Microsoft Azure’s global network interconnects regions, availability zones, and data centers via a purpose-built, highly available, and low-latency private global network. Azure defines a part of the world containing one or more regions as an Azure geography.
- Regions consist of grouped data centers providing high availability and redundancy; By design, this enables deployment of services closer to end-users and flexibility in meeting legal or compliance-related requirements
- Availability Zones break down regions further; Each zone is equipped with independent power, cooling, and networking
- Paired Regions are composed of two regions within the same Azure geography; Platform updates only occur on one region at a time to meet a higher standard of business continuity
Virtual Networks (VNets) enable connectivity between your resources in the cloud. Just like AWS, a virtual network in Azure is limited to a single region.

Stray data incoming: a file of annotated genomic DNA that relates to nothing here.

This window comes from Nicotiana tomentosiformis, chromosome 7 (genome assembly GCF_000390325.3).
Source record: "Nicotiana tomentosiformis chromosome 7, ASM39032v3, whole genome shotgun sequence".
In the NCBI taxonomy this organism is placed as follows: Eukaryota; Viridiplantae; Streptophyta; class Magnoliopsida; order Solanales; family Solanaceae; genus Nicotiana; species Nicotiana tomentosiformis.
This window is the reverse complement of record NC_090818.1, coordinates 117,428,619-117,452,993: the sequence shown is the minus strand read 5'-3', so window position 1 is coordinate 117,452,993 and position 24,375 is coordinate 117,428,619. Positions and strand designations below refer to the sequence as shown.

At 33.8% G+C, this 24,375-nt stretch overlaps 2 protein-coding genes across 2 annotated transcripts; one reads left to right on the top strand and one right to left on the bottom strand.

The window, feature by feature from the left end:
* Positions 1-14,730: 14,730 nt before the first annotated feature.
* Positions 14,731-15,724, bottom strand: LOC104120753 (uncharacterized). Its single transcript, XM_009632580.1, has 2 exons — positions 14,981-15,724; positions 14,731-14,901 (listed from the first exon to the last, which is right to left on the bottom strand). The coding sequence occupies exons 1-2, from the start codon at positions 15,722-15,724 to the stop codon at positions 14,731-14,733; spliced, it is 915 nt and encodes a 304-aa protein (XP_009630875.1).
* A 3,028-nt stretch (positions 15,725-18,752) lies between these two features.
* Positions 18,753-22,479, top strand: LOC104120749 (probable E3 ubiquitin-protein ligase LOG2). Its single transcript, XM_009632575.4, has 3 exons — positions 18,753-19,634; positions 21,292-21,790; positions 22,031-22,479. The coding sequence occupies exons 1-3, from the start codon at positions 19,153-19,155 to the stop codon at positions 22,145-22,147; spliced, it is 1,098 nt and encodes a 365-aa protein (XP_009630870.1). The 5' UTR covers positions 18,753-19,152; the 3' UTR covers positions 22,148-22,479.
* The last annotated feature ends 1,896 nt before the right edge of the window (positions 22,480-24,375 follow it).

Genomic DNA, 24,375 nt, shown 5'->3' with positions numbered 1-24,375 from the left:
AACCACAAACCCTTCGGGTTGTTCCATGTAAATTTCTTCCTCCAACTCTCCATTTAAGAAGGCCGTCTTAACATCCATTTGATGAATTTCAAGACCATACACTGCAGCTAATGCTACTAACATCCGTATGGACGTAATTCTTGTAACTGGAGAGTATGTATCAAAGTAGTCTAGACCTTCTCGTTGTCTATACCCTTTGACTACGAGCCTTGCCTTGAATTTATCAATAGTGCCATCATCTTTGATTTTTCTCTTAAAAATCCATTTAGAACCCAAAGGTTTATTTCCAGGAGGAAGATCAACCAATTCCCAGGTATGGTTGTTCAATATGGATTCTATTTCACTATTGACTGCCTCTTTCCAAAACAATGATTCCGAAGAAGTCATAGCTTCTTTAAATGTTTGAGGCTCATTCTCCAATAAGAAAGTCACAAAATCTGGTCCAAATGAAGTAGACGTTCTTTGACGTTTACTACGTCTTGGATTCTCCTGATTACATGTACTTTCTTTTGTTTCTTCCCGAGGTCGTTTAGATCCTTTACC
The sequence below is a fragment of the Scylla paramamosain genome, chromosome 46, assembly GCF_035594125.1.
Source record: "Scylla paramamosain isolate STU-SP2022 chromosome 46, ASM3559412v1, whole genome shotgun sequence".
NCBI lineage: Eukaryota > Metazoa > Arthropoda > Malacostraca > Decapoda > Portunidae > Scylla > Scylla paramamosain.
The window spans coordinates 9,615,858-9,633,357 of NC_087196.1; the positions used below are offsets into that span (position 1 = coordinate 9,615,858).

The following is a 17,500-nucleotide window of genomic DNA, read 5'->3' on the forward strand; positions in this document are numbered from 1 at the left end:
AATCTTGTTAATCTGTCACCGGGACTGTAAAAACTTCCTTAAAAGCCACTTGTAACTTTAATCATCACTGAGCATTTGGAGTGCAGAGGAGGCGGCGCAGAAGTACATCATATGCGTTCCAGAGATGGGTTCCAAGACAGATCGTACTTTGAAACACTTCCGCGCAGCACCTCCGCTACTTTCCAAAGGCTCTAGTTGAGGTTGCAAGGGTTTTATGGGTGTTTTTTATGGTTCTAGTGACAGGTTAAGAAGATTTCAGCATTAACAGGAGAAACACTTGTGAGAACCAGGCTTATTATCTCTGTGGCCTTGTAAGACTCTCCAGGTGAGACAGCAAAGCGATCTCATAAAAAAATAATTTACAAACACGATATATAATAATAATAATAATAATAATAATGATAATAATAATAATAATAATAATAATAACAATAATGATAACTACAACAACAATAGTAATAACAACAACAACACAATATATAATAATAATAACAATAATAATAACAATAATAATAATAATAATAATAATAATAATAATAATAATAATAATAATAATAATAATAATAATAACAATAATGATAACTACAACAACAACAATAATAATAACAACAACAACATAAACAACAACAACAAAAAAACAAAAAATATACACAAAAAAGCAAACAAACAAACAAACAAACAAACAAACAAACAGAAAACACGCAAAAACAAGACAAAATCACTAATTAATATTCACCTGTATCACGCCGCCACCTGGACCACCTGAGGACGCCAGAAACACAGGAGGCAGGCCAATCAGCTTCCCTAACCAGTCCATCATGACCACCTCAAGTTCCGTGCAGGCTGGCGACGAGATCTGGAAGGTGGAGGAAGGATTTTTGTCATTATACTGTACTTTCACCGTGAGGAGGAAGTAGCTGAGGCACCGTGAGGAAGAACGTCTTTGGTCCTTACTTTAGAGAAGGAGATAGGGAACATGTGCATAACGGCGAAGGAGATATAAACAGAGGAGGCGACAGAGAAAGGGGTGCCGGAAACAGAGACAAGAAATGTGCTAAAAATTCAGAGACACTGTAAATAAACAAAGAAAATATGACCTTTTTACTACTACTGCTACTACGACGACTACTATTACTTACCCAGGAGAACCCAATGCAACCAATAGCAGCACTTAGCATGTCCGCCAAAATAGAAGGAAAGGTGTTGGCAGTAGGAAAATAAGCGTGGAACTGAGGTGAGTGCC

- Subnets are allocated from the address space defined at the VNet level; Unlike AWS, subnets in Azure span all availability zones in a given region
- System Routes are automatically created and assigned to each subnet; These cannot be removed
- User-Defined Routes (UDRs) are simply static routes that override Azure’s default system routes or add additional routes to a subnet’s route table
When traffic exits a subnet, a decision must be made based on the destination IP address. Azure makes this decision based on the longest prefix. If multiple routes contain the same prefix, the tie is broken based on the following priority:
Using Virtual Network Peering, you can build connectivity between two or more virtual networks. Virtual Networks natively are non-transitive. This means, if you have three VNets, you can’t route from VNet A to VNet C through a VNet B.